Five New Wave albums you should not live without
By Lee Vowell
In the late 70s and early 80s, radio changed from the same ol' boring 1970s classic rock and disco to music that was a reaction to punk. New Wave was born and we should be thankful it was. But the term New Wave has now become mistermed and lost its original meaning.
In the early 1960s, Americans were listening to people like Elvis Presley and Buddy Holly. Both artists were fine in their own right, but Americans were also missing out on a groundswell of great music in England. When the Beatles played the Ed Sullivan Show in 1964, everything changed. Soon there would be lots of bands from the UK being played on American radio and topping the charts. This was the first wave of English music to most Americans.
New Wave from the last 1970s and early 1980s was termed that because music had lost its way a bit. There was a lot of bad music from the 1970s (disco was and is bad music, sorry) and radio had become more Americanized once again. But then suddenly we had a lot of good music beginning from overseas in the late 1970s and hence, the second wave - or New Wave - of new UK bands arrived.
The five New Wave albums you must go out and buy today
I bring all this up because the bands I have on the list that follows will not include performers such as The Talking Heads, or The Cars, or Blondie. The reason is that those bands weren't English so while they were making some fine music themselves, they weren't part of an English wave. I see these bands show up on a lot of best-of New Wave albums and I think grouping them in with the subgenre is just wrong. Just because they were making music in the early '80s shouldn't make them New Wave.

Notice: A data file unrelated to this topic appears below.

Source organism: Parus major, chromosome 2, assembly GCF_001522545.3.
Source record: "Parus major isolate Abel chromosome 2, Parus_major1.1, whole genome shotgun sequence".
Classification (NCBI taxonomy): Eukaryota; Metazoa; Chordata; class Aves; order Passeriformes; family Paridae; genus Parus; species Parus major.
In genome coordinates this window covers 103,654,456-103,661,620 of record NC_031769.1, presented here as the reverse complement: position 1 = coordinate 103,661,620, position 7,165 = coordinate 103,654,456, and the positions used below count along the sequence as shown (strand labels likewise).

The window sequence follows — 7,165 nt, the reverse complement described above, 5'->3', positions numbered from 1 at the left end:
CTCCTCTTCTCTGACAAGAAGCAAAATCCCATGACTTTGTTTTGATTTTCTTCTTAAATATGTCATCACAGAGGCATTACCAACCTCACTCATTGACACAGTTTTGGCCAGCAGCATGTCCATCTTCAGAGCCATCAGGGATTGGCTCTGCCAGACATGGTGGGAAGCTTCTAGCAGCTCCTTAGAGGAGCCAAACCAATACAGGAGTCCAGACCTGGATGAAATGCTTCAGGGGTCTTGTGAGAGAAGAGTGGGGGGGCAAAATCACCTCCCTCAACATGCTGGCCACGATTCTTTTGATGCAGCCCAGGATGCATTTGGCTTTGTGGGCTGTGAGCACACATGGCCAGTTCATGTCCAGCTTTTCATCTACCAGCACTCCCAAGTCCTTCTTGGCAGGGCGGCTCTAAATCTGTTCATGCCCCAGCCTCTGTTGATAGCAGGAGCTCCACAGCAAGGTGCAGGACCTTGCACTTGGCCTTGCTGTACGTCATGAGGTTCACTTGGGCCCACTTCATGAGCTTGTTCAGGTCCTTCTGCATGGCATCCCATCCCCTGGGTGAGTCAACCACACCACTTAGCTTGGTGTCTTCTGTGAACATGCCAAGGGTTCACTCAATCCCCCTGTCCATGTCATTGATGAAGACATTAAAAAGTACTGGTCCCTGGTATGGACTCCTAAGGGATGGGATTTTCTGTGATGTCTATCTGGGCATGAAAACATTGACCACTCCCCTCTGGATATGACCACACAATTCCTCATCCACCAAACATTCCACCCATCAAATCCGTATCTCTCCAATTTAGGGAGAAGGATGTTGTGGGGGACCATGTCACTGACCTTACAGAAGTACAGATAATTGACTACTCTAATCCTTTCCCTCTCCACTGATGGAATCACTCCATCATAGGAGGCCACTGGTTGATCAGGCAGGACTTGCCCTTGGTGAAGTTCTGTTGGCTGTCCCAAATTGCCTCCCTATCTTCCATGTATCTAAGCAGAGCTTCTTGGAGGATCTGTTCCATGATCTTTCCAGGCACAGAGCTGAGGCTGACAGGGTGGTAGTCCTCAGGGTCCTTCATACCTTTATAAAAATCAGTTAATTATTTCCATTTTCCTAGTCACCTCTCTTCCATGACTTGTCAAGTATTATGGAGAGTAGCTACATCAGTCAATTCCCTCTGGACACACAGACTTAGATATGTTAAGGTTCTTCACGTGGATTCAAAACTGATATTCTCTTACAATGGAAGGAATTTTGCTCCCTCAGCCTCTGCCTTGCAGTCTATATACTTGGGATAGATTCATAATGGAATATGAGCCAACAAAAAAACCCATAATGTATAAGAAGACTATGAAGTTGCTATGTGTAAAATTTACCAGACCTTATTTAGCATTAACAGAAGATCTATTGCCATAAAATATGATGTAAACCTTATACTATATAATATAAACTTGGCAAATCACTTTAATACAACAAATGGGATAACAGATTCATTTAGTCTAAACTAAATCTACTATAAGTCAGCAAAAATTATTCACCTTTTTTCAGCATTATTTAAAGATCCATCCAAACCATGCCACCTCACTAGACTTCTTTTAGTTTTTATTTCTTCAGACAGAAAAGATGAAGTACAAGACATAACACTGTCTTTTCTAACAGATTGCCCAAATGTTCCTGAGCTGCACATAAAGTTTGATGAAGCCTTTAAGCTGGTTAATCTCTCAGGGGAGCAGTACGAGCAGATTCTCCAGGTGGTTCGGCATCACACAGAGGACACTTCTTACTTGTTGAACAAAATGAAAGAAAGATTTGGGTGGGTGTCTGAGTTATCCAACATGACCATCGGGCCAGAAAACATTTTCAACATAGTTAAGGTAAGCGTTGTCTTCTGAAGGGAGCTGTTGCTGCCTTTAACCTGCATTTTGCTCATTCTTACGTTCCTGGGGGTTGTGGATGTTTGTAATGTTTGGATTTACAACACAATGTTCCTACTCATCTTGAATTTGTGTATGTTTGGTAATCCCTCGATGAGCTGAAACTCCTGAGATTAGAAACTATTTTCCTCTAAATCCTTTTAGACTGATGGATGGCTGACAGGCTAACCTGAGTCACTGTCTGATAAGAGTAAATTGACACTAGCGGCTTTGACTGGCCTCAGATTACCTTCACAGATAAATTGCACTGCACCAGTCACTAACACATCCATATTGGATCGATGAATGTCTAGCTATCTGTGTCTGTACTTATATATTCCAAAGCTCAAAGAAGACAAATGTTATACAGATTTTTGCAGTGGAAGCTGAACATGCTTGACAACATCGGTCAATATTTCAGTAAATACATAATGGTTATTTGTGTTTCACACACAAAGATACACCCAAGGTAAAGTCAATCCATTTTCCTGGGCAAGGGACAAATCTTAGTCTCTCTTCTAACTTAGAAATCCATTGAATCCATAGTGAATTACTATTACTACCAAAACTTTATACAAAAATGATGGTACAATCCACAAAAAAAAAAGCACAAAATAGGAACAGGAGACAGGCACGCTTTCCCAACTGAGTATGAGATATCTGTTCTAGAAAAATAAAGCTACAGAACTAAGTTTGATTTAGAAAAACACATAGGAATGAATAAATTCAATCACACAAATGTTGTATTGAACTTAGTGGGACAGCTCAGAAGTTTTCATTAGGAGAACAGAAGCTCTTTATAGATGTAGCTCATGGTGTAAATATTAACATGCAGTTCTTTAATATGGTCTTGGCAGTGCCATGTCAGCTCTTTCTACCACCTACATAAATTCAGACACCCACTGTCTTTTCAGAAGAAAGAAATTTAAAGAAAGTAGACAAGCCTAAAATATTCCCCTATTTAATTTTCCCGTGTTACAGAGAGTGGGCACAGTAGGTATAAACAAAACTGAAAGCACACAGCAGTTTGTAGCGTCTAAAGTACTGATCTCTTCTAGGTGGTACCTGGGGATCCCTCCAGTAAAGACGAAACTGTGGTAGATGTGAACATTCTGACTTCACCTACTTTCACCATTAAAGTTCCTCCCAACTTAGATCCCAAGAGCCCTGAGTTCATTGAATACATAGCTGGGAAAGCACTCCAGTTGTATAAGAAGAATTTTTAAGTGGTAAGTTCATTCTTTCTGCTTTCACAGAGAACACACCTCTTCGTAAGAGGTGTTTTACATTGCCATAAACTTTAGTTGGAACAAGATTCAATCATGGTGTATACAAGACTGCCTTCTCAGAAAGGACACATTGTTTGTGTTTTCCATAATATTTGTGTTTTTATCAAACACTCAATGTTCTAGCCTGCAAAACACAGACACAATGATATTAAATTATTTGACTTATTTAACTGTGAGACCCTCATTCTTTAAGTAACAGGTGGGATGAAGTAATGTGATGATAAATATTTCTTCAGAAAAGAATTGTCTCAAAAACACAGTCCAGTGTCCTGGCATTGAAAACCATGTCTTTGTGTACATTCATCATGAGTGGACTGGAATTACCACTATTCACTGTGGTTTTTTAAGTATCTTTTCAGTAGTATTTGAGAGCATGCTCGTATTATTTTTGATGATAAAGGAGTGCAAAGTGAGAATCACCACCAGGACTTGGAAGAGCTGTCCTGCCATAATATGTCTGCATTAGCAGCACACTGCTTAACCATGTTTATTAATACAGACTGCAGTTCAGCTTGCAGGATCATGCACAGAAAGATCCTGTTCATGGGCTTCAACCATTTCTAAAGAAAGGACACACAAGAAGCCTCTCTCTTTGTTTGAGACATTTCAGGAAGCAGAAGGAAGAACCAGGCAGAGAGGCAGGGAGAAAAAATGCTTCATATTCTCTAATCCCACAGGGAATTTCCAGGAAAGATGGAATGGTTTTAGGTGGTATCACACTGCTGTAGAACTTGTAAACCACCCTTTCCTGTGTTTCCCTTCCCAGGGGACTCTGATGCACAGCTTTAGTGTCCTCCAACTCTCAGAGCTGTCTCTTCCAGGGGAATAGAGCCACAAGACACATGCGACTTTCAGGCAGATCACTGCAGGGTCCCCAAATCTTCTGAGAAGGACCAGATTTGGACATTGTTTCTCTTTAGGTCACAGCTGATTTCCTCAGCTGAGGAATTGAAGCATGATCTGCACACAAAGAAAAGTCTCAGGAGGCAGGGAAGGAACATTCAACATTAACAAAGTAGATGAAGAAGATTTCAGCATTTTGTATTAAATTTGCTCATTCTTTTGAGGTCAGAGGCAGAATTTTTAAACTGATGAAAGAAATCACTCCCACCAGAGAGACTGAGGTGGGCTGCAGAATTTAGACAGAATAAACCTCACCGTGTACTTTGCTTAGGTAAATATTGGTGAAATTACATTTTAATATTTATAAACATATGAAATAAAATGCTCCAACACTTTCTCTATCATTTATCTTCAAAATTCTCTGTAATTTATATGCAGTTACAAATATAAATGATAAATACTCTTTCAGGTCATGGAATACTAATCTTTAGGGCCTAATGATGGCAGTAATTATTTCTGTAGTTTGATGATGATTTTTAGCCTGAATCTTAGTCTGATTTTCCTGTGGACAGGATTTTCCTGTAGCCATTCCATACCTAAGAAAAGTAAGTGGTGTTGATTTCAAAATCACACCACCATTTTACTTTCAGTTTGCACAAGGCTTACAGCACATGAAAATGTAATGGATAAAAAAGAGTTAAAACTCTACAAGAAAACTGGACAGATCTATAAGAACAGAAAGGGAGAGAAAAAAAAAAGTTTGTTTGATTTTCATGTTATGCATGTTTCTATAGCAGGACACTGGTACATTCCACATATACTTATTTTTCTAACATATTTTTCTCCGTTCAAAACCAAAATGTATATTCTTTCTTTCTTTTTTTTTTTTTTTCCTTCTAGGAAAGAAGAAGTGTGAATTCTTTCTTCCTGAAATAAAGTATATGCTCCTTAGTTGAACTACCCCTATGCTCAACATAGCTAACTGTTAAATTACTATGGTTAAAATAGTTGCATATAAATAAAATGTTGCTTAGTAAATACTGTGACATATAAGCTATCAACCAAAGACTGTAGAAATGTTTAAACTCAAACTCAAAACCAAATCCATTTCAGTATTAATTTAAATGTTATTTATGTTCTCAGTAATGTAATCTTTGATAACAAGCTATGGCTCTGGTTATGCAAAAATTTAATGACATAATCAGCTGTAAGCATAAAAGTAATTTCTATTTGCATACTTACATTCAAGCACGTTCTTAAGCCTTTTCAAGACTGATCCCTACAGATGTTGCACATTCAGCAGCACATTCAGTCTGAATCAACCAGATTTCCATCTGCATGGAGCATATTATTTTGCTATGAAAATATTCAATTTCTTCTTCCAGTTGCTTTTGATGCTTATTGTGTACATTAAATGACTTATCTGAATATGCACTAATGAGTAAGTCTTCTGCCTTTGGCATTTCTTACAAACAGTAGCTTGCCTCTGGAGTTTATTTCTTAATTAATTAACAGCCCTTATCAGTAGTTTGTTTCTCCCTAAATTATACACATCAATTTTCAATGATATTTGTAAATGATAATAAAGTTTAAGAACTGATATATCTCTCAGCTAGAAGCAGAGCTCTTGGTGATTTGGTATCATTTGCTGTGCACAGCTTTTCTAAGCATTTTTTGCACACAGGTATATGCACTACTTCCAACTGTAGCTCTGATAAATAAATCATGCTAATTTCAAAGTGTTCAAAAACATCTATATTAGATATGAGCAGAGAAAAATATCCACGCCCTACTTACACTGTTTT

I also don't have artists like Elvis Costello, or The Police, or The Clash on here either. They are all English, but they were making their bones before New Wave and listing them all in a best-of New Wave does a disservice to their earlier music (especially The Clash who weren't anywhere close to New Wave).
New Wave is almost by definition, rock bands that were synth-driven. So which five New Wave albums should you own? The five that follow.